On March 16, 2022, New York Governor Kathy Hochul signed into law two amendments to the State’s workplace anti-discrimination and anti-harassment laws.

First, the New York State Human Rights Law (“NYSHRL”), New York Executive Law Sections 296 and 297, was amended to explicitly prohibit employers from disclosing or releasing an employee’s personnel file in retaliation for opposing discriminatory practices, for filing a complaint, or for testifying or assisting in any proceeding. This practice of disclosing or releasing a personnel file is also now included within the NYSHRL’s definition of retaliation. However, employers may still disclose or release an employee’s personnel file if the disclosure is made in the course of commencing or responding to a complaint in any civil or criminal action or other judicial or administrative proceeding. Employees who believe their personnel records were disclosed in retaliation have a private right of action under the NYSHRL, or can file a complaint with the New York State Attorney General, who may commence a proceeding against the employer. This law is effective immediately.

Second, the NYSHRL, New York Executive Law Section 295, has been amended to require the New York State Division of Human Rights (“NYSDHR”) to establish a toll-free, confidential hotline for complaints of workplace sexual harassment. The hotline will operate during regular business hours and will be staffed by pro bono attorneys experienced in providing counsel related to sexual harassment. Under the new legislation, the NYSDHR must work with the New York State Department of Labor to disseminate information about the hotline and ensure that such information is included in any materials employers must post or provide to employees regarding sexual harassment. This law takes effect July 14, 2022.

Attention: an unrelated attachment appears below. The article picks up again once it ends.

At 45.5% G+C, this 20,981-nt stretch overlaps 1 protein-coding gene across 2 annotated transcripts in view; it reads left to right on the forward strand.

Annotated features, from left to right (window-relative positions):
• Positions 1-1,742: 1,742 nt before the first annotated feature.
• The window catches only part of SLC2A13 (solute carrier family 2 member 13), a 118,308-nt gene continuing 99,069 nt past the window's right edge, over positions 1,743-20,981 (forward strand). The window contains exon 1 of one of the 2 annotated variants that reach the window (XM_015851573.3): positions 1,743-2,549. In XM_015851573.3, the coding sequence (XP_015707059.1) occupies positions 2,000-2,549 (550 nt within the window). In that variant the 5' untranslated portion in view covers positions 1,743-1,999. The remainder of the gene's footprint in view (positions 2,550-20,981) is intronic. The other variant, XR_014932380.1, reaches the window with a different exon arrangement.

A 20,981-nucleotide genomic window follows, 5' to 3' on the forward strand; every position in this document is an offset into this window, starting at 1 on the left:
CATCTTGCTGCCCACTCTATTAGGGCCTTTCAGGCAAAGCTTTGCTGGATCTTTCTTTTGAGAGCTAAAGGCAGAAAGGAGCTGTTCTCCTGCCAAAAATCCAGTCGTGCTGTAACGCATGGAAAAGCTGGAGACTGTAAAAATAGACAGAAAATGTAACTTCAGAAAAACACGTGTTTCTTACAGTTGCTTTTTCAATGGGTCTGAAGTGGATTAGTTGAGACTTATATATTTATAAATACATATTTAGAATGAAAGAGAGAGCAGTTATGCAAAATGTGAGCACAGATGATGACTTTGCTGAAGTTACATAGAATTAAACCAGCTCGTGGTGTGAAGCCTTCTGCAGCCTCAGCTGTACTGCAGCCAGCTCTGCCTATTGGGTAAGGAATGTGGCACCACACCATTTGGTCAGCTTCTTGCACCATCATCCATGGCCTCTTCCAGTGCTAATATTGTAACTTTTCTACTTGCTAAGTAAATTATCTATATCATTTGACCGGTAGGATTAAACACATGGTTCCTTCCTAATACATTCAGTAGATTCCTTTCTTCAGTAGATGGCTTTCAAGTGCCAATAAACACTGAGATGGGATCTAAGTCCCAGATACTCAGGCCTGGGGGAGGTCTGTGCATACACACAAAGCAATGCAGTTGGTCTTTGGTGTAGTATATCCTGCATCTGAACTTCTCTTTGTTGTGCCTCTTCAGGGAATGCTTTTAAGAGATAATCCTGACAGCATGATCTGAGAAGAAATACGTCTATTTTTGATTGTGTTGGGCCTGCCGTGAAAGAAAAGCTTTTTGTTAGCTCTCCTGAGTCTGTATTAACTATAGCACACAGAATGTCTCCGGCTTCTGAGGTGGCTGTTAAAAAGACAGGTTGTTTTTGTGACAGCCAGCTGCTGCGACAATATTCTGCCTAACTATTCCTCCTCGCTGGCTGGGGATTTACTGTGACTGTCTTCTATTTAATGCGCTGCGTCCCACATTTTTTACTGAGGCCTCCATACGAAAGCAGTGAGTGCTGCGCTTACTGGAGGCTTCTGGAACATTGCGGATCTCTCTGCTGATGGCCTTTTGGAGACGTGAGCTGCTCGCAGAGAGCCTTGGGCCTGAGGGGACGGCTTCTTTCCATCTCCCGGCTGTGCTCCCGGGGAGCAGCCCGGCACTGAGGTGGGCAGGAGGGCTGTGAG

In light of these recent amendments, employers should revisit their policies. Also, employers should expect additional amendments to the State’s anti-discrimination and anti-harassment laws in the near future as additional potential amendments to these laws are currently under consideration by the New York State Assembly. We will continue monitoring developments in this area and provide updates as new information becomes available.